I am posting these twelve confessions in response to the conversations on the blogosphere of the past week incited by Rachel Held Evans' post and others who have shared reasons why they have left and returned to the church.
Growing up in and now serving the church, I humbly offer these confessions as a self-proclaimed church chick. I am someone who has known God’s love in a local congregation and someone who has been both lost and found. I share these reflections from the inside looking out.
We all start from somewhere, for good or ill. There is a place where the beginnings begin, a place where the story first unfolds like the soft petals of a rose; my beginning is by the sea.
Warm white sand melting away under your feet with each step, me in my yellow polka dot bikini and matching sun bonnet holding hands with baby sister who is dressed just like me, carrying pails and fluffy, soft terry cloth towels and nose coat to find the perfect place on the shore under the watchful eyes of the Son. Sea shells and digging for crabs and sand castles washed away by the afternoon tide. A place of laughter and pure joy where each hour passes into the next filled with more warm, sunshine goodness.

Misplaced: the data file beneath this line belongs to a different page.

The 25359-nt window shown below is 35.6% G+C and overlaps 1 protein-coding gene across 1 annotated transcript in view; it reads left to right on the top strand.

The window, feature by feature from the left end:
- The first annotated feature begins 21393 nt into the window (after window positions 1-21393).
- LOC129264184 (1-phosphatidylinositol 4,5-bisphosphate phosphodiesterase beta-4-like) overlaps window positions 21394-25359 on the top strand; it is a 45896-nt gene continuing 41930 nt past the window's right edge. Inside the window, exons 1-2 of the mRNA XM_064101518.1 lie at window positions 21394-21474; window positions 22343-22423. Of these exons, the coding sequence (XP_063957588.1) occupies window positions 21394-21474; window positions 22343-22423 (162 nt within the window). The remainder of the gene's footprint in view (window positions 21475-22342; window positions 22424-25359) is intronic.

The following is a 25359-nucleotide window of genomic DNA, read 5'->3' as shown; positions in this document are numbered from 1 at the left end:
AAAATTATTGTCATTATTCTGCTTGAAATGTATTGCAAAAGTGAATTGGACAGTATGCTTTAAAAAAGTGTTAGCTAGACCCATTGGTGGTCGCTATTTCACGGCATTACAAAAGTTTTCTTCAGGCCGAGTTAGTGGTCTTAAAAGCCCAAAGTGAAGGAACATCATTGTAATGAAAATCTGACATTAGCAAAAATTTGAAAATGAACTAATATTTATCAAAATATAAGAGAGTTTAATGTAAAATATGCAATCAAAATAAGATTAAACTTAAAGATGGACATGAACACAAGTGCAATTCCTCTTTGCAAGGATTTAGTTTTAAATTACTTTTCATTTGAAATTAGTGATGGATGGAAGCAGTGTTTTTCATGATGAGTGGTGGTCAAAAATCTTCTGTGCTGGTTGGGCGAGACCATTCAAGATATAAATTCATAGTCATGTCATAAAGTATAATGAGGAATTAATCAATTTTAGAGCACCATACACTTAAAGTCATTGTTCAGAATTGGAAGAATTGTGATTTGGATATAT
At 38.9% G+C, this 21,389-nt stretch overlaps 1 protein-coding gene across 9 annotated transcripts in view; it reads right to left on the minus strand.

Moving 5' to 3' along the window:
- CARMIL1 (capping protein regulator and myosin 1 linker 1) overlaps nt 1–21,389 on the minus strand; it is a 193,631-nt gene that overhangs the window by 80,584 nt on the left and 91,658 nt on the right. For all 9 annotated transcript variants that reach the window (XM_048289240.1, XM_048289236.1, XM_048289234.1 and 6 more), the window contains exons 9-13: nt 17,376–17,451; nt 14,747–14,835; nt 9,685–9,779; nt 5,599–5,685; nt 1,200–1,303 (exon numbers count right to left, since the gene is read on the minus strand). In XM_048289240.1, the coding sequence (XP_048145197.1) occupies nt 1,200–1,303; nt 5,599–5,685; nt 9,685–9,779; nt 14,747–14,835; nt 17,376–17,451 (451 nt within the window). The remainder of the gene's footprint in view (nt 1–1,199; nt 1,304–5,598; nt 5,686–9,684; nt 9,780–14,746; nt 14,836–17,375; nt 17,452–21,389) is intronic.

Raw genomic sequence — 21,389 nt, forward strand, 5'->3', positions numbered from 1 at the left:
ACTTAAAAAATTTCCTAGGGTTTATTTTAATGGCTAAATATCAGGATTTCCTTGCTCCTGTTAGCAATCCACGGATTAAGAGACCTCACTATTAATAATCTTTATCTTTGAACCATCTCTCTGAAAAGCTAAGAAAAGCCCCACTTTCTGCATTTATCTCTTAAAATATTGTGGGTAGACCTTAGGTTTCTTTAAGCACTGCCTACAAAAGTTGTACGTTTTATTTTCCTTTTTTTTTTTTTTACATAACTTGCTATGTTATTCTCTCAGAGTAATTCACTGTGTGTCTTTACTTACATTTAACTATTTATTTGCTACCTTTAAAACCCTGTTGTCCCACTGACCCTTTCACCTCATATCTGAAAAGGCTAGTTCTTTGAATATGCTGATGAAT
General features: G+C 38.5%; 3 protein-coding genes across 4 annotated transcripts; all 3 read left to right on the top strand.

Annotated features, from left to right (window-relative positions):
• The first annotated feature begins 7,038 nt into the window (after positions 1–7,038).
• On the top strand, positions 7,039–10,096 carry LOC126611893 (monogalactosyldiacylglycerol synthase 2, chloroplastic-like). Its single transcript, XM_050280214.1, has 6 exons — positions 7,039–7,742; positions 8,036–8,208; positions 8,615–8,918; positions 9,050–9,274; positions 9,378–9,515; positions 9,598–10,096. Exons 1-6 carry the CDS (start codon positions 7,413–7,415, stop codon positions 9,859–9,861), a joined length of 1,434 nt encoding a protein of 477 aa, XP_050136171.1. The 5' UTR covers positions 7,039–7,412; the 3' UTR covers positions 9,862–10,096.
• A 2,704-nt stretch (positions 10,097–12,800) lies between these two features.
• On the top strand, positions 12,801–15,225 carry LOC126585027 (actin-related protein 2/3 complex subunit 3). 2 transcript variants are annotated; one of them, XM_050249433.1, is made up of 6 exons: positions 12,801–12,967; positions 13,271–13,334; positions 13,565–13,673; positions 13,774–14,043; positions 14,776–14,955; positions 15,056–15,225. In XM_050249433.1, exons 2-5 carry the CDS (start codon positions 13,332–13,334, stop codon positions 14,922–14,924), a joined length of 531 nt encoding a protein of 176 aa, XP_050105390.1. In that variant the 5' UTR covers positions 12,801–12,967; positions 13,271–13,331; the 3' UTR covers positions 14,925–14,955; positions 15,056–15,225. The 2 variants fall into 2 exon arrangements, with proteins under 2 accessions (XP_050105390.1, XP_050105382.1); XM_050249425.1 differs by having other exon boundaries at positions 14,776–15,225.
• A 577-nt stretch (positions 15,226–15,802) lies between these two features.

It is cotton candy and carnival rides, it is lobster tails and drawn butter, it is daddy throwing you into the pool and mama covering your nose with white goo every time she can get her hands on you. By her own profession you are part fish, more suited for the water than life on land. Years later floaties are exchanged for hula skirts and tender skin kissed by the sun, it is hot tubs and star filled nights to hold a thousand dreams of what life will be.
It is before the beauty got banged up by the realities of this world. It was before I knew that marriages broke up, before he and she went their separate ways, it is before I ever knew the word cancer, before granny got sick and before anyone I loved left me for good, before I ever stood over the hole in the earth they call a grave. It was before I realized some endings were not happy, before I was aware that the hard, cold blows of this life could shatter paradise. It was before there was worry or fear, before anxiety attacks, before I wondered if God could really be good, it was before any brokenness entered the realm of my own little world.
Painting: Woman at the Well | Hyatt Moore
He saw her. He looked past the façade, beyond the lie that she wished were real, the image that she tried to project and saw down through to the gritty truth of her life. She wasn’t perfect, her path anything but ideal, her world eschew. You don’t come to the well alone and in the middle of the day if you are living the dream. No, she was persecuted by pain, her soul punched through by the gossip of women confronted with the smallness of their own lives. She came that day, as every day before, to draw water from the well in the middle of the day hoping, praying, desperate to avoid their clucking tongues and dark stares. She had come to draw just enough water for the work of the day, just enough to see her through and instead she had stumbled into the light of eternity.